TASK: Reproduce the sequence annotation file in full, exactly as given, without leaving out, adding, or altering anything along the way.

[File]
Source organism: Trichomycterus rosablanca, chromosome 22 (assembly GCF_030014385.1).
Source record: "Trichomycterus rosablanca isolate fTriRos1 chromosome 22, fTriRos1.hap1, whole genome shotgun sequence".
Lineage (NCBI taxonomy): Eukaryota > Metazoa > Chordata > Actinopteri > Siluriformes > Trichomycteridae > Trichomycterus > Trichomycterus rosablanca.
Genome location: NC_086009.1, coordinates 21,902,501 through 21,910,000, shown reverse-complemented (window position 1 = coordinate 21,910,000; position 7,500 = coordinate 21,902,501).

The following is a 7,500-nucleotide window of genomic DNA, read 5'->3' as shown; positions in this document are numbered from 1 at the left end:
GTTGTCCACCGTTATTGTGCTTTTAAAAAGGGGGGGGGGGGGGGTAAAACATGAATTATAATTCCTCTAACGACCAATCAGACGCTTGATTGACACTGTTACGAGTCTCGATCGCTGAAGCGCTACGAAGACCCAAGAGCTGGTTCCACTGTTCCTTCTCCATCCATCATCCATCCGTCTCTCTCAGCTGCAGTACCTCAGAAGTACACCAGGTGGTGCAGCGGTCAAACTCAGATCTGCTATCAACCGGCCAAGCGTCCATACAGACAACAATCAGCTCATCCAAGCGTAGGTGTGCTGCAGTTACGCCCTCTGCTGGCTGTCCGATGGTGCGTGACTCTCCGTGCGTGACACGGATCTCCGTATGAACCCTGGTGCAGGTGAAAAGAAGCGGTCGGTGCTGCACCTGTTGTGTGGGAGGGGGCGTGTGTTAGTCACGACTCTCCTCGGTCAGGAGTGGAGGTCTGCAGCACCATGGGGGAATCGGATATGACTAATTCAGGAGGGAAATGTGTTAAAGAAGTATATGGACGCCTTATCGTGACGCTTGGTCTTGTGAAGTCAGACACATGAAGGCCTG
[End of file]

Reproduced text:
Source organism: Trichomycterus rosablanca, chromosome 22 (assembly GCF_030014385.1).
Source record: "Trichomycterus rosablanca isolate fTriRos1 chromosome 22, fTriRos1.hap1, whole genome shotgun sequence".
Lineage (NCBI taxonomy): Eukaryota > Metazoa > Chordata > Actinopteri > Siluriformes > Trichomycteridae > Trichomycterus > Trichomycterus rosablanca.
Genome location: NC_086009.1, coordinates 21,902,501 through 21,910,000, shown reverse-complemented (window position 1 = coordinate 21,910,000; position 7,500 = coordinate 21,902,501).

The following is a 7,500-nucleotide window of genomic DNA, read 5'->3' as shown; positions in this document are numbered from 1 at the left end:
GTTGTCCACCGTTATTGTGCTTTTAAAAAGGGGGGGGGGGGGGGTAAAACATGAATTATAATTCCTCTAACGACCAATCAGACGCTTGATTGACACTGTTACGAGTCTCGATCGCTGAAGCGCTACGAAGACCCAAGAGCTGGTTCCACTGTTCCTTCTCCATCCATCATCCATCCGTCTCTCTCAGCTGCAGTACCTCAGAAGTACACCAGGTGGTGCAGCGGTCAAACTCAGATCTGCTATCAACCGGCCAAGCGTCCATACAGACAACAATCAGCTCATCCAAGCGTAGGTGTGCTGCAGTTACGCCCTCTGCTGGCTGTCCGATGGTGCGTGACTCTCCGTGCGTGACACGGATCTCCGTATGAACCCTGGTGCAGGTGAAAAGAAGCGGTCGGTGCTGCACCTGTTGTGTGGGAGGGGGCGTGTGTTAGTCACGACTCTCCTCGGTCAGGAGTGGAGGTCTGCAGCACCATGGGGGAATCGGATATGACTAATTCAGGAGGGAAATGTGTTAAAGAAGTATATGGACGCCTTATCGTGACGCTTGGTCTTGTGAAGTCAGACACATGAAGGCCTG